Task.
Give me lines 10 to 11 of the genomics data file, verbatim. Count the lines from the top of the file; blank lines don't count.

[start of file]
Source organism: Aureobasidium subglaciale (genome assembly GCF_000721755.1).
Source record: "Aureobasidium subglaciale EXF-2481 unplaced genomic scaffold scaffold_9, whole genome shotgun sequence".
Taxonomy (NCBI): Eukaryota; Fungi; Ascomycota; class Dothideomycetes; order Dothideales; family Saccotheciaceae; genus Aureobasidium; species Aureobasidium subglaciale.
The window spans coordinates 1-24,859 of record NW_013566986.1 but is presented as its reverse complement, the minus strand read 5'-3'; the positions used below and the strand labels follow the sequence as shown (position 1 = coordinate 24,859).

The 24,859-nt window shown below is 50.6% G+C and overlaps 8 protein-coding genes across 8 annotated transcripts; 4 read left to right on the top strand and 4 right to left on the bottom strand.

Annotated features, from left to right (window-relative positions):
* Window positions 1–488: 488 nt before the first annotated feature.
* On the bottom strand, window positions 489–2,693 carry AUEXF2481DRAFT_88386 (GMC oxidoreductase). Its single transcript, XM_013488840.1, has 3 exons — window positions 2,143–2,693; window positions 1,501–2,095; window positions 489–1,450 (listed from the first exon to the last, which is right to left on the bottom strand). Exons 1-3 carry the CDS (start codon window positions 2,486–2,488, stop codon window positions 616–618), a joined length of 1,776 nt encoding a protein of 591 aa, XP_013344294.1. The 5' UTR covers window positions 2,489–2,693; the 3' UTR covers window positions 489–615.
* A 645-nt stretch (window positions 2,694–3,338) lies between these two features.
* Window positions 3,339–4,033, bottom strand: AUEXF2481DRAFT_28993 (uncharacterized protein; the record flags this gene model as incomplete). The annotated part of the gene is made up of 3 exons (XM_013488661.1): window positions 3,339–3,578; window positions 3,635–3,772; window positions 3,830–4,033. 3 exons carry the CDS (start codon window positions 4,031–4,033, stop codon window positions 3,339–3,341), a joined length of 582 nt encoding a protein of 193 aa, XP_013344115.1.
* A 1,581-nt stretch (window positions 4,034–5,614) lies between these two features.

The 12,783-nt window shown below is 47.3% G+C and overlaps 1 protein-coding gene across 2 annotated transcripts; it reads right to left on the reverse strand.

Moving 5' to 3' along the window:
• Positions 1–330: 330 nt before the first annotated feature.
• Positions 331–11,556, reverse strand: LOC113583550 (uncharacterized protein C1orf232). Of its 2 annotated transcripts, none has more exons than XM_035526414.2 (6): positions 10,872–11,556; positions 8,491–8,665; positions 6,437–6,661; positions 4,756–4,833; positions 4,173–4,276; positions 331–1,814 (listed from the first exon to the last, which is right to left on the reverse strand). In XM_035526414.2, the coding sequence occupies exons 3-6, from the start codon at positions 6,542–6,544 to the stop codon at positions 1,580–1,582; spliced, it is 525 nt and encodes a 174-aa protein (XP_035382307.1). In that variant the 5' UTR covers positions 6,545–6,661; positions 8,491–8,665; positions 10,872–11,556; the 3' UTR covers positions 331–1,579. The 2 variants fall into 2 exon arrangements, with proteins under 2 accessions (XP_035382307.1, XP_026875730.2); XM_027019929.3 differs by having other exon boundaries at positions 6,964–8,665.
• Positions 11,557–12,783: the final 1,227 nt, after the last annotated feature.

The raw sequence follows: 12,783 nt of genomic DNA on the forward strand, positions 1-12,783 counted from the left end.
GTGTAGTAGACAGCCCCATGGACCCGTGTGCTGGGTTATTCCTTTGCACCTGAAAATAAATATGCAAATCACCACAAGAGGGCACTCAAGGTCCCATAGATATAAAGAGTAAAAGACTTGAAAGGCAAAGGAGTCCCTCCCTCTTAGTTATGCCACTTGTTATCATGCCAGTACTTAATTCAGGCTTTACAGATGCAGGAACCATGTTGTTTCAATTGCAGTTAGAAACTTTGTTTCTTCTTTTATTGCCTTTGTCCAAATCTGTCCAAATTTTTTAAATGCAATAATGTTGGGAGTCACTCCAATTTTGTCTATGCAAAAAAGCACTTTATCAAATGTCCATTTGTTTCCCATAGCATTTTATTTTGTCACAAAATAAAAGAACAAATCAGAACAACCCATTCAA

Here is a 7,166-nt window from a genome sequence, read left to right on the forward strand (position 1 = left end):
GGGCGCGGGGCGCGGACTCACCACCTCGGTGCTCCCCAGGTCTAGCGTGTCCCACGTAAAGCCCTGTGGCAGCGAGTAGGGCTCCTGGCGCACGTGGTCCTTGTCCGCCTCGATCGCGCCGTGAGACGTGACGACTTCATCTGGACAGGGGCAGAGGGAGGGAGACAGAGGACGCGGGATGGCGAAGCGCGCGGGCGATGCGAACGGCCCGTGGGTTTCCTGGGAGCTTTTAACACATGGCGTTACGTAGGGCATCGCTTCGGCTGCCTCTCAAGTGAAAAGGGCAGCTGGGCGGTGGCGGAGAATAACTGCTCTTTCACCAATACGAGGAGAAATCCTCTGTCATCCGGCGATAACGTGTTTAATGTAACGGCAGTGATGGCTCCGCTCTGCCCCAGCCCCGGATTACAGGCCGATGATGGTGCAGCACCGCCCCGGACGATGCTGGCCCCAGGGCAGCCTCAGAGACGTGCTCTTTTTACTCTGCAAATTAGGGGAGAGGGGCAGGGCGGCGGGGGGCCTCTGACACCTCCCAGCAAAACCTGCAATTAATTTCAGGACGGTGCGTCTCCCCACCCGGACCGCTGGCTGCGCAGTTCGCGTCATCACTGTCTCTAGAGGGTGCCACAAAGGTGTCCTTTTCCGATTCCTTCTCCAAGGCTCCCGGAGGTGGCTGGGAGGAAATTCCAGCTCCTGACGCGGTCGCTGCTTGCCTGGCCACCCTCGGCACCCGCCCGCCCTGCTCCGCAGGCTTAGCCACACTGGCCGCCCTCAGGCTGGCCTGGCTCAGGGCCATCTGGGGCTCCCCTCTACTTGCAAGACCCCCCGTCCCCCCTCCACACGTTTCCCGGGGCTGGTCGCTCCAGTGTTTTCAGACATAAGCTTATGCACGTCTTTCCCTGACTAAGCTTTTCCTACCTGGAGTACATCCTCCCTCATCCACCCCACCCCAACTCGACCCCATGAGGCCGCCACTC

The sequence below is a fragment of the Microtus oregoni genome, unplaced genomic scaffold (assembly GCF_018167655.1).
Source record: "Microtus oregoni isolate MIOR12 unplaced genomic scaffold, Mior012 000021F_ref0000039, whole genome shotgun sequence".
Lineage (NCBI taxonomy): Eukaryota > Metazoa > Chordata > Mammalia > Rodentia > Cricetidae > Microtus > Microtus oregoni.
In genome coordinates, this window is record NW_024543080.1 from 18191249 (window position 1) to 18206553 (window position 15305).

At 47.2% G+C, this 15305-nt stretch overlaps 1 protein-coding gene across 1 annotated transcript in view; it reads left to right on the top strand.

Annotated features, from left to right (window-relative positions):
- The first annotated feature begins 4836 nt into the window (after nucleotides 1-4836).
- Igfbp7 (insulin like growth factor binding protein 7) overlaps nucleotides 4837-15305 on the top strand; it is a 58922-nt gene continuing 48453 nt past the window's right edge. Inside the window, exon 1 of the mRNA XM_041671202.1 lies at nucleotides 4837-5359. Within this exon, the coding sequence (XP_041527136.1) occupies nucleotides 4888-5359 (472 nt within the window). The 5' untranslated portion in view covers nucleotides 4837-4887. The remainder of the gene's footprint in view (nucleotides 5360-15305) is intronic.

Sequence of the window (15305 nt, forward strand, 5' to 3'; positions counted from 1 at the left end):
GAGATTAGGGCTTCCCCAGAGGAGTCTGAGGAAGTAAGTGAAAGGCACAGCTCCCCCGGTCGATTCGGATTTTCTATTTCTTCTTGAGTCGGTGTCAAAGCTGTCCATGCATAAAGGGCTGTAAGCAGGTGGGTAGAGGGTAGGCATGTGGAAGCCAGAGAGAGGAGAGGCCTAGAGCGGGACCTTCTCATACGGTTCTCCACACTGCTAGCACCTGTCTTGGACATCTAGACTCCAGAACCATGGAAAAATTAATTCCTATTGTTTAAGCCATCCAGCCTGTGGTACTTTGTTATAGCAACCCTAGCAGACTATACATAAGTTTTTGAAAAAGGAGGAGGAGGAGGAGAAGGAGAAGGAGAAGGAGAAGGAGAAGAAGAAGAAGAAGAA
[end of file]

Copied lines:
* Window positions 3,339–4,033, bottom strand: AUEXF2481DRAFT_28993 (uncharacterized protein; the record flags this gene model as incomplete). The annotated part of the gene is made up of 3 exons (XM_013488661.1): window positions 3,339–3,578; window positions 3,635–3,772; window positions 3,830–4,033. 3 exons carry the CDS (start codon window positions 4,031–4,033, stop codon window positions 3,339–3,341), a joined length of 582 nt encoding a protein of 193 aa, XP_013344115.1.
* A 1,581-nt stretch (window positions 4,034–5,614) lies between these two features.